"There is no spot in that living room, Captain Hernandez, from which he could see even the top of Mrs. Wade's head-even if he was standing up-and he says he was sitting down-provided the was as far back as her own doorway or inside it. I'm four inches taller than he is and I could only see the top foot of an open door when I was standing just inside the front door of the house, She would have to come out to the edge of the balcony for him to see what he says he saw. Why would she do that? Why would she undress in her doorway even? There's no sense to it."

Hernandez just looked at me. Then he looked at Candy. "How about the time element?" he asked softly, speaking to me.

"That's his word against mine. I'm talking about what can be proved."

Hernandez spit Spanish at Candy too fast for me to 'understand. Candy just stared at him suikily.

"Take him out," Hernandez said.

Ohls jerked a thumb and opened the door. Candy went out. Hernandez brought out a box of cigarettes, stuck one on his lip, and lit it with a gold lighter,

Ohls came back into the room, Hernandez said calmly: "I just told him that if there was an inquest and he told that story on the stand, he'd find himself doing a one-tothree up in Q for perjury. Didn't seem to impress him much. It's obvious what's eating him, An old-fashioned case of hot pants, If he'd been around and we had any reason to suspect murder, he'd make a pretty good pigeon-except that he would have used a knife. I got the impression earlier that he felt pretty bad about Wade's death. Any questions you want to ask, 0th?"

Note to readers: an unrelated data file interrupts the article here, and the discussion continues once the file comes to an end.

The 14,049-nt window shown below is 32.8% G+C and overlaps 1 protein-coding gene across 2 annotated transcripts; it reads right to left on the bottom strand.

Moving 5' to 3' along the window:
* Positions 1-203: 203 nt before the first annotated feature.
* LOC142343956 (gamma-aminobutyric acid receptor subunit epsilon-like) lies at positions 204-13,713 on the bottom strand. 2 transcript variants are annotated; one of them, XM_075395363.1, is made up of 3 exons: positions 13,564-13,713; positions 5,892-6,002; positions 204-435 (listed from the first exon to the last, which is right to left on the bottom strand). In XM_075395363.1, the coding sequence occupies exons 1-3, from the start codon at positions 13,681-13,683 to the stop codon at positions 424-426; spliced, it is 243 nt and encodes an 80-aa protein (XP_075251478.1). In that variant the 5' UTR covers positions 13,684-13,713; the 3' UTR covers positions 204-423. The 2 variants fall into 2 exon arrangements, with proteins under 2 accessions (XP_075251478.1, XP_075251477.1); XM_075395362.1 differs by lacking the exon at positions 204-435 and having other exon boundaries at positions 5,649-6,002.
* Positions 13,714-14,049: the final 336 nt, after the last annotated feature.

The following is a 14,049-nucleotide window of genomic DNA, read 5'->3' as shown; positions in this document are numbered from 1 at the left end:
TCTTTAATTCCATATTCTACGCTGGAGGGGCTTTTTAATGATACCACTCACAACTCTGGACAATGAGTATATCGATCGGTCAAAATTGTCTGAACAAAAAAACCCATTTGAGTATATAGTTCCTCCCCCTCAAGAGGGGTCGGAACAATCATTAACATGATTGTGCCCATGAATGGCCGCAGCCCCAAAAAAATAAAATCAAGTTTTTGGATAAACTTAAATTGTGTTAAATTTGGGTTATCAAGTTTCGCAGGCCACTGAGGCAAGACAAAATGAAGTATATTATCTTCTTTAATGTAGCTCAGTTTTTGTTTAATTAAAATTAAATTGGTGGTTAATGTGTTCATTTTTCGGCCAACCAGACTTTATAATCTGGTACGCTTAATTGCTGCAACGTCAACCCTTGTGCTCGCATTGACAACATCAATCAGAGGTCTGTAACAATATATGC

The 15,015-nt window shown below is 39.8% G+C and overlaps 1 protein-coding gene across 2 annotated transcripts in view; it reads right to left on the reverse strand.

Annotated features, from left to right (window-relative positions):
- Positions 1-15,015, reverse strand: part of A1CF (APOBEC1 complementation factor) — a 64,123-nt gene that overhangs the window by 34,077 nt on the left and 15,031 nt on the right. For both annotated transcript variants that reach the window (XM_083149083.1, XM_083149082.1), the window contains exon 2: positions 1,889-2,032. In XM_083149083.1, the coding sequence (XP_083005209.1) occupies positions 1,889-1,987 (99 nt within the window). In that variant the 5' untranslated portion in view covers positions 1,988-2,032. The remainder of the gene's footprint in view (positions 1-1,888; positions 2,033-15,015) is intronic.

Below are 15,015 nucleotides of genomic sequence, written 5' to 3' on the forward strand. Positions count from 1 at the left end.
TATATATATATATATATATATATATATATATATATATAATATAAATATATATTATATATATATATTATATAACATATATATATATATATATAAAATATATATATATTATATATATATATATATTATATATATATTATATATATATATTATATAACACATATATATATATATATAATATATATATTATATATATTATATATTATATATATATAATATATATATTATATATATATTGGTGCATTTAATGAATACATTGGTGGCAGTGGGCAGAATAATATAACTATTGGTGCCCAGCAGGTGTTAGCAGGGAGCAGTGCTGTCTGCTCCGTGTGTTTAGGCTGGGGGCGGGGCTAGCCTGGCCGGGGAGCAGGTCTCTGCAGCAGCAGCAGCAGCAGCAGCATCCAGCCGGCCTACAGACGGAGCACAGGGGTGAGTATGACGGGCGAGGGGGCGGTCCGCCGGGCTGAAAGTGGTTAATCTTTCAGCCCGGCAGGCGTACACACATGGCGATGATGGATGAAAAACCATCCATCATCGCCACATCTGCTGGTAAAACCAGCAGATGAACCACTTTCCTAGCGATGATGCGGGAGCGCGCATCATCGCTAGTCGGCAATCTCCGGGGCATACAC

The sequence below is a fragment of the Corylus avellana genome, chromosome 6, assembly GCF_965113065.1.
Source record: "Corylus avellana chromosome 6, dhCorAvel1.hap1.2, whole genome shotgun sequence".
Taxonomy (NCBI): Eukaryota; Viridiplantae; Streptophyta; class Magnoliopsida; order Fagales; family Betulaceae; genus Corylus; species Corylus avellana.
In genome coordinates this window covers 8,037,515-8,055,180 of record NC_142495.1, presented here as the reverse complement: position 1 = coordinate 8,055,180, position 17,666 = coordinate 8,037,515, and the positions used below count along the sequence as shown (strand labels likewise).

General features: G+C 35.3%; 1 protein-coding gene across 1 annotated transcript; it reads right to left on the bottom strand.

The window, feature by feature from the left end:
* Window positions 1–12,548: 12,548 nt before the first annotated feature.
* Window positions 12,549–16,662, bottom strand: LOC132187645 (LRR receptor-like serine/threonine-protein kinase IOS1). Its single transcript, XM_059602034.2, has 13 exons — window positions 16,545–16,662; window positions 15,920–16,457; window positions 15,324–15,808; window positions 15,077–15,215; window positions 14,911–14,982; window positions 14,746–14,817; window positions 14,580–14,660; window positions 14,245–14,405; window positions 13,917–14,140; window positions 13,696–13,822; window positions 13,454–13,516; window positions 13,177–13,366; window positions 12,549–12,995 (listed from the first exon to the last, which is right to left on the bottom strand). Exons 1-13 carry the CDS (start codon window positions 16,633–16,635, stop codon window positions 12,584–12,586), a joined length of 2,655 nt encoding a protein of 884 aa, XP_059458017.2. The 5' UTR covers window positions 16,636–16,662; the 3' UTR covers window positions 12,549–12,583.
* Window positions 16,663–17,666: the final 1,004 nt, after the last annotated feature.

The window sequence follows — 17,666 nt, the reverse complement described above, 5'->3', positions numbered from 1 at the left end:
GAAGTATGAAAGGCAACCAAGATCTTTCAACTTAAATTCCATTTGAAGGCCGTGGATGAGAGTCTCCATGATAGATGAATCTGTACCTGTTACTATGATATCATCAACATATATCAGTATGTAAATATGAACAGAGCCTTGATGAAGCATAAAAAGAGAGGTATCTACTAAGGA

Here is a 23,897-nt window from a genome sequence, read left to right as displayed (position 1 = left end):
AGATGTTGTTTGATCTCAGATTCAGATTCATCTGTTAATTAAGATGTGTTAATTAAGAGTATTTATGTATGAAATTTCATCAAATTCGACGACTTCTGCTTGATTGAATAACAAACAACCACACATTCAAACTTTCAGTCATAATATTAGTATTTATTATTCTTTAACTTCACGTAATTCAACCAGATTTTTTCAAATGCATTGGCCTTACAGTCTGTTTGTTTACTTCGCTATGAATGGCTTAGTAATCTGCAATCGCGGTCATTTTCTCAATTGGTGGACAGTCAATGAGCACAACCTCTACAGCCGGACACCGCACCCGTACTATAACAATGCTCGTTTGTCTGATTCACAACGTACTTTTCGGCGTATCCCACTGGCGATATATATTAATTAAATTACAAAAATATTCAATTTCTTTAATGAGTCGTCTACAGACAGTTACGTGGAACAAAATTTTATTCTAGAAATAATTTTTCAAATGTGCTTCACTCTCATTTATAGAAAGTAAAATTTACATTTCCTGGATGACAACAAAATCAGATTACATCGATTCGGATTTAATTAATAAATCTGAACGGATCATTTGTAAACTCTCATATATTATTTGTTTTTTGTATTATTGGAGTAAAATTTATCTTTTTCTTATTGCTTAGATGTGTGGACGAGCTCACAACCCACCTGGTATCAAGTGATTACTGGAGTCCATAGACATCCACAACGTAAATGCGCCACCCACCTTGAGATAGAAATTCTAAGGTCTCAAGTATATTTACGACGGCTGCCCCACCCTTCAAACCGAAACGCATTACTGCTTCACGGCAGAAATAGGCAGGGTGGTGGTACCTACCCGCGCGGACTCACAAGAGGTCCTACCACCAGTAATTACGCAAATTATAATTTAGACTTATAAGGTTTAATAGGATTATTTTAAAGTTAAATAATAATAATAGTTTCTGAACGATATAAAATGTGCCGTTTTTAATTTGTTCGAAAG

Ohls shook his head. Hernandez looked at me and said: "Come back in the morning and sign your statement. We'll have it typed out by then. We ought to have a P.M. report by ten o'clock, preliminary anyway. Anything you don't like about this setup, Marlowe?"

"Would you mind rephrasing the question? The way you put it suggests there might be something I do like about it."

"Okay," he said wearily. "Take off. I'm going home."

I stood up.

"Of course I never did believe that stuff Candy pulled on us," he said. "Just used it for a corkscrew. No hard feelings, I hope."

"No feelings at all, Captain. No feelings at all."

They watched me go out and didn't say goodnight. I walked down the long corridor to the Hill Street entrance and got into my car and drove home.

No feelings at all was exactly right. I was as hollow and empty as the spaces between the stars. When I got home I mixed a stiff one and stood by the open window in the living room and sipped it and listened to the groundswell of the traffic on Laurel Canyon Boulevard and looked at the glare of the big angry city hanging over the shoulder of the hills through which the boulevard had been cut. Far off the banshee wail of police or fire sirens rose and fell, never for very long completely silent Twenty.four hours a day somebody is running, somebody else is trying to catch him. Out there in the night of a thousand crimes people were dying, being maimed, cut by flying glass, crushed against steering wheels or under heavy tires. People were being beaten, robbed, strangled, raped, and murdered. People were hungry, sick; bored, desperate with loneliness or remorse or fear, angry, cruel, feverish, shaken by sobs. A city no worse than others, a city rich and vigorous and full of pride, a city lost and beaten and full of emptiness.

It all depends on where you Sit and what your own private score is. I didn't have one. I didn't care. I finished the drink and went to bed.